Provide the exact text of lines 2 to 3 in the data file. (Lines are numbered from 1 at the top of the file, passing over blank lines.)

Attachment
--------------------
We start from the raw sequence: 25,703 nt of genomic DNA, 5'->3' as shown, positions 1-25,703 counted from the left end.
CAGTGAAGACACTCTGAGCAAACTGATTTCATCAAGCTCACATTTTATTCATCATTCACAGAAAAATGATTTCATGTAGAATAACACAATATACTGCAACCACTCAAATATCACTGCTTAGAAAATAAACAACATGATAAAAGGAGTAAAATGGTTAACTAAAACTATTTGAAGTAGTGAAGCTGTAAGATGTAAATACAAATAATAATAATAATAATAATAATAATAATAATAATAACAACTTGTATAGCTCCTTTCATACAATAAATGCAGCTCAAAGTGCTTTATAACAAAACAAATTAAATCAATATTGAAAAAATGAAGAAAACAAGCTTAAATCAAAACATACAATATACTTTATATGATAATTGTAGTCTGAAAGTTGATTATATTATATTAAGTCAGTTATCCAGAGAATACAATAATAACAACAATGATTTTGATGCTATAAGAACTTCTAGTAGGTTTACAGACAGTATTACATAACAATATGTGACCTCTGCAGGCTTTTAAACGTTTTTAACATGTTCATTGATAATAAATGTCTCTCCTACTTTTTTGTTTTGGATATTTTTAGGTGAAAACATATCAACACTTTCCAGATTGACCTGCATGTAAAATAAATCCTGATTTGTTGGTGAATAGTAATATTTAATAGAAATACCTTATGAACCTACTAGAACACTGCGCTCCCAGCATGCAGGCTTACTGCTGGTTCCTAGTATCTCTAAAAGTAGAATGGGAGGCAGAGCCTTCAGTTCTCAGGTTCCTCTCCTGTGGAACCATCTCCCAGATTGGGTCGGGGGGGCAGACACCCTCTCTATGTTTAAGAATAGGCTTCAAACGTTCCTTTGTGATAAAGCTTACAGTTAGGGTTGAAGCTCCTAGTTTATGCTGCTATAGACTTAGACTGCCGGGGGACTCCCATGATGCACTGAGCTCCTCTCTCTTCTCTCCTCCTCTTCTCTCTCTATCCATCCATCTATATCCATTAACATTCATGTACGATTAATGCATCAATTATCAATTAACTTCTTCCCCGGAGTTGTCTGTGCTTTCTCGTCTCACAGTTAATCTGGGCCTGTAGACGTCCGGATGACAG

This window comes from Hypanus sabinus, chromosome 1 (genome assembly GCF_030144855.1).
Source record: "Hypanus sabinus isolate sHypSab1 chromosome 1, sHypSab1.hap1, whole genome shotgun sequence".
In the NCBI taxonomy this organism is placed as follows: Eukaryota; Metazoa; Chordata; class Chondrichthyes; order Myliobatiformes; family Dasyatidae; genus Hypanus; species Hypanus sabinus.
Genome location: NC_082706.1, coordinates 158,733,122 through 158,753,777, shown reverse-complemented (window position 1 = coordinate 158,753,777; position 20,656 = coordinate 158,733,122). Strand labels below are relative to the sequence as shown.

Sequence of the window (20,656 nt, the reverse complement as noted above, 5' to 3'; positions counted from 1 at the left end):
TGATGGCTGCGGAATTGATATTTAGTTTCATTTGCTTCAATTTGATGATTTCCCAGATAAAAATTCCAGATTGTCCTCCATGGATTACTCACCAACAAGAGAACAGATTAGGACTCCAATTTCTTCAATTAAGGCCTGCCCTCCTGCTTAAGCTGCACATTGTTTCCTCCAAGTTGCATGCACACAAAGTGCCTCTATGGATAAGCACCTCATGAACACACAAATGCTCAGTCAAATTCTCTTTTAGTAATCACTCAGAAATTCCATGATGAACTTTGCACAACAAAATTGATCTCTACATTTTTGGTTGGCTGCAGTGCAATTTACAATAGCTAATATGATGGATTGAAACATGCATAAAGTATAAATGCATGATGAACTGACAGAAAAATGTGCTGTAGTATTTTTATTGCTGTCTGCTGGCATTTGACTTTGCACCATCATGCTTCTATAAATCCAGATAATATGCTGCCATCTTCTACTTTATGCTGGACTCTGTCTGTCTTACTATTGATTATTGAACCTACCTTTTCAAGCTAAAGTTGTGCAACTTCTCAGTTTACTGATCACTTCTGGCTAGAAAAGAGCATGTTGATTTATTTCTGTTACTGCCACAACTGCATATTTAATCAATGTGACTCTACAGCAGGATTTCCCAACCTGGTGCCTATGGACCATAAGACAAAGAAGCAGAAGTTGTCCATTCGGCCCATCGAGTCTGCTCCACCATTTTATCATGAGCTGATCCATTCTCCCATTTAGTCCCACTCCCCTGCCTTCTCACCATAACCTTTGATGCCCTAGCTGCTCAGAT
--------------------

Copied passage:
CAGTGAAGACACTCTGAGCAAACTGATTTCATCAAGCTCACATTTTATTCATCATTCACAGAAAAATGATTTCATGTAGAATAACACAATATACTGCAACCACTCAAATATCACTGCTTAGAAAATAAACAACATGATAAAAGGAGTAAAATGGTTAACTAAAACTATTTGAAGTAGTGAAGCTGTAAGATGTAAATACAAATAATAATAATAATAATAATAATAATAATAATAATAACAACTTGTATAGCTCCTTTCATACAATAAATGCAGCTCAAAGTGCTTTATAACAAAACAAATTAAATCAATATTGAAAAAATGAAGAAAACAAGCTTAAATCAAAACATACAATATACTTTATATGATAATTGTAGTCTGAAAGTTGATTATATTATATTAAGTCAGTTATCCAGAGAATACAATAATAACAACAATGATTTTGATGCTATAAGAACTTCTAGTAGGTTTACAGACAGTATTACATAACAATATGTGACCTCTGCAGGCTTTTAAACGTTTTTAACATGTTCATTGATAATAAATGTCTCTCCTACTTTTTTGTTTTGGATATTTTTAGGTGAAAACATATCAACACTTTCCAGATTGACCTGCATGTAAAATAAATCCTGATTTGTTGGTGAATAGTAATATTTAATAGAAATACCTTATGAACCTACTAGAACACTGCGCTCCCAGCATGCAGGCTTACTGCTGGTTCCTAGTATCTCTAAAAGTAGAATGGGAGGCAGAGCCTTCAGTTCTCAGGTTCCTCTCCTGTGGAACCATCTCCCAGATTGGGTCGGGGGGGCAGACACCCTCTCTATGTTTAAGAATAGGCTTCAAACGTTCCTTTGTGATAAAGCTTACAGTTAGGGTTGAAGCTCCTAGTTTATGCTGCTATAGACTTAGACTGCCGGGGGACTCCCATGATGCACTGAGCTCCTCTCTCTTCTCTCCTCCTCTTCTCTCTCTATCCATCCATCTATATCCATTAACATTCATGTACGATTAATGCATCAATTATCAATTAACTTCTTCCCCGGAGTTGTCTGTGCTTTCTCGTCTCACAGTTAATCTGGGCCTGTAGACGTCCGGATGACAG

This window comes from Hypanus sabinus, chromosome 1 (genome assembly GCF_030144855.1).